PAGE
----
Researchers are set to begin clinical trials using a more
comprehensive testing method that looks for all of the known genes
that may be active in a tumor.
The new method could guide patients to the right drug earlier,
potentially replacing current tests known as companion diagnostics
that only look for a specific biological trait or “biomarker.” The
presence of a biomarker can predict whether a new class of drugs
called targeted therapies will work on particular tumors.
Results of these broader tests could even be used to quickly
identify which patients might benefit from experimental drugs being
tested in clinical trials. U.S. health officials see it as the
future direction of cancer diagnostics.
"We really are moving away from this one drug, one biomarker, one
companion diagnostic," said Dr Richard Pazdur, the U.S. Food and
Drug Administration's oncology chief.
In advanced melanoma, for example, about half of patients' tumors
have a mutation in the BRAF gene. Roche makes a drug called Zelboraf
that blocks that pathway, at least for a time. To get Roche's drug,
patients need to be evaluated with an FDA-approved companion
diagnostic test. One of the tests is also made by Roche.
In many cases, the FDA requires single-biomarker companion
diagnostics as part of the drug approval process, but the broader
testing model opens the door to additional players in the
diagnostics space, including U.S.-based Foundation Medicine Inc and
Thermo Fisher’s Life Technologies.
In a trial starting later this month, for example, patients with
squamous cell carcinoma of the lung could be recommended for one of
five experimental treatments based on which genes are active.
Foundation Medicine's next-generation sequencing platform will be
used to screen some 6,000 lung cancer patients over five years.
The Lung Master Protocol trial, also known as Lung-MAP, will take
place in some 400 research centers. It is a public-private
partnership between the National Cancer Institute, Amgen Inc,
AstraZeneca Plc and its U.S.-based biotech arm MedImmune, Roche's
Genentech unit and Pfizer Inc.
A similar effort called the National Lung Matrix trial being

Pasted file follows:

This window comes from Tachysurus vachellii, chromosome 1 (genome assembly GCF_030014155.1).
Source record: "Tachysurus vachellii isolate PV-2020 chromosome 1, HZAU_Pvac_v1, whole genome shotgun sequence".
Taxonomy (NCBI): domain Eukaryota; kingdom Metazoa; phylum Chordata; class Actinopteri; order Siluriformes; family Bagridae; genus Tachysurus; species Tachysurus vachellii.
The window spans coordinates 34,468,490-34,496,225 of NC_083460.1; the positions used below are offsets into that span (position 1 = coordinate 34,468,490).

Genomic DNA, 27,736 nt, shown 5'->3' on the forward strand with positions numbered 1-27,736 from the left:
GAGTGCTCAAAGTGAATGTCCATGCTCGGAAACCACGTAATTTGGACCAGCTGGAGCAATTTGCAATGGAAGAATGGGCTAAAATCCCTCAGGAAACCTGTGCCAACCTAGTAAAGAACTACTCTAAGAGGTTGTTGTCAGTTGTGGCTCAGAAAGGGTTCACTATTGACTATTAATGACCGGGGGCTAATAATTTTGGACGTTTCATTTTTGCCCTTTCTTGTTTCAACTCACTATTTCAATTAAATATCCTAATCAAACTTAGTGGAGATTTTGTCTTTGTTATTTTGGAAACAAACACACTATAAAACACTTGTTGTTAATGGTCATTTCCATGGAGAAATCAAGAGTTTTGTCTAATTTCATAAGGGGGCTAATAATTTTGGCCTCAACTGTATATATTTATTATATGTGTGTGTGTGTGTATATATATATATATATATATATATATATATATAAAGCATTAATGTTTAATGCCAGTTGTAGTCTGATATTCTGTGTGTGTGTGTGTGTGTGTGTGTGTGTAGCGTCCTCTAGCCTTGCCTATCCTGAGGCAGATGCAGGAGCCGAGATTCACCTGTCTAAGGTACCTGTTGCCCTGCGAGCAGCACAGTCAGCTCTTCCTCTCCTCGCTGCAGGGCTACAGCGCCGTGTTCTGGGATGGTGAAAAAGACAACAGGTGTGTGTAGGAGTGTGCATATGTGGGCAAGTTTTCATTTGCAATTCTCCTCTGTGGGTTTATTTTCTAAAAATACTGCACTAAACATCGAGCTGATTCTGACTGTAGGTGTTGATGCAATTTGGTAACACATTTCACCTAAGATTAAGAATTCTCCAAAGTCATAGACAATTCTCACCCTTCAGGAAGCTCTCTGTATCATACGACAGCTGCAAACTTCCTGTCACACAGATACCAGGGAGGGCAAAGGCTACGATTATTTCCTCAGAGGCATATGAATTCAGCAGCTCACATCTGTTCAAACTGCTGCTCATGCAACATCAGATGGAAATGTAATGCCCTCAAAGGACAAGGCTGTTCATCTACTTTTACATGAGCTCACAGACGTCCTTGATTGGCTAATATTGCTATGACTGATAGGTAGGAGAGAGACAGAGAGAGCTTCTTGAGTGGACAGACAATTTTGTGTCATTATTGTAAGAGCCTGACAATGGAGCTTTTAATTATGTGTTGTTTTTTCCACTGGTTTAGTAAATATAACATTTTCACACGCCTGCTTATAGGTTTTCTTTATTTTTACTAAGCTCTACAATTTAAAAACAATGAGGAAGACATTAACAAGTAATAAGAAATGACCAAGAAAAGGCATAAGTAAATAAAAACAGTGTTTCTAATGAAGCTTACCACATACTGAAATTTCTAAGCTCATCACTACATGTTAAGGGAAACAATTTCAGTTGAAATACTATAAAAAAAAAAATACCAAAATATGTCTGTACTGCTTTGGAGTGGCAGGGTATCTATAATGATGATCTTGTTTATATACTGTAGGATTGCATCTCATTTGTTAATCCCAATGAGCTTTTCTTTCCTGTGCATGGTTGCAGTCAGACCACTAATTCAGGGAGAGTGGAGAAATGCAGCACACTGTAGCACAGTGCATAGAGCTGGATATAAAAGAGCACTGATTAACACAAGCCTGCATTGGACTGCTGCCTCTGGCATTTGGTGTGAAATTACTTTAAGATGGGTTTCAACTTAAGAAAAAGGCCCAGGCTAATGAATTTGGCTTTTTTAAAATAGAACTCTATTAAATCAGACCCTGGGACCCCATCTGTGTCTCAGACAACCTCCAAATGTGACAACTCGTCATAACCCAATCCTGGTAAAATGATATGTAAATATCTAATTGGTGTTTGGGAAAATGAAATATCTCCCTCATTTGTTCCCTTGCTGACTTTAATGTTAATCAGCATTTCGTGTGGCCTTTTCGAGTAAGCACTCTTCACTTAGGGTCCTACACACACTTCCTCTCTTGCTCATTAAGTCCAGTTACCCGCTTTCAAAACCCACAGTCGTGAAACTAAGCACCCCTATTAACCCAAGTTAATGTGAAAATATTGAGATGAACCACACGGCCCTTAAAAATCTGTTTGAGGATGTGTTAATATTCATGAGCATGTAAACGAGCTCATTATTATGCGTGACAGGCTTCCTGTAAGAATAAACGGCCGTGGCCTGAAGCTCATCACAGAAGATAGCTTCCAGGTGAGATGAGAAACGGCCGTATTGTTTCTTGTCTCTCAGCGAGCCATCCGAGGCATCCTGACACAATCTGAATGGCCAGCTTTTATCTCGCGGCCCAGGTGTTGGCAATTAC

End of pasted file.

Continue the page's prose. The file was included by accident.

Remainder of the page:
organized in Britain by AstraZeneca, Pfizer and Cancer Research UK
is set to start taking patients in July or August.[ID:nL6N0N63N5]
Pazdur said a conference this fall will also discuss plans for a
trial in metastatic breast cancer.
"This is a new paradigm in many, many ways," said Ellen Sigal,
chairperson and founder of Friends of Cancer Research, which is
organizing the U.S. lung cancer trial. "We're revolutionizing not
only the genetic testing but how patients get into a trial."
ONE TISSUE, MANY TESTS
Dr Mace Rothenberg, senior vice president of clinical development
for Pfizer's cancer business, said having a single test looking for
a single biological marker made sense when there were only a few
targeted cancer drugs, which exploit specific weaknesses in
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"In the past 10 years, we've now identified many more potential
targets of drugs, and these molecules are involved in critical
functions of a cancer cell," he said. "Now it becomes very relevant
that we be able to go beyond that one tissue, one test to one
tissue, many tests."
In non-small cell lung cancer, for example, there are more than a
dozen different molecular abnormalities that are known to influence
Dr Vince Miller, Foundation Medicine's chief medical officer, said
as more of the drugs win approval, doctors might need to run five to
eight tests, all from a tiny scrap of tumor.
"Tissue scarcity was becoming a very real issue," he said.
It's an issue that Dr. Tadd Lazarus, chief medical officer at
Germany's Qiagen NV, knows about personally.
Lazarus' father is battling his second round of lung cancer, and
biopsies must be done using a long needle, a process that produces
only a tiny tissue sample. "You get a fixed amount of tissue and you
have to maximize it," he said.
The German diagnostics company has three companion diagnostic tests
on the U.S. market, including one recently approved for Amgen's
colorectal cancer drug Vectibix.
Qiagen has also invested in a new testing platform from PrimeraDx, a
privately held Boston-area company. Under an expanded partnership
with Eli Lilly and Co, the companies plan to use the new platform to
analyze both DNA and RNA biomarkers, targeting multiple molecular
pathways active in common cancers.
Roche's Genentech is developing companion tests for about half of
the experimental medicines in its pipeline, and is evaluating tests
that can look at more than one target at a time, said spokeswoman
(Reporting by Julie Steenhuysen; Editing by Michele Gershberg,
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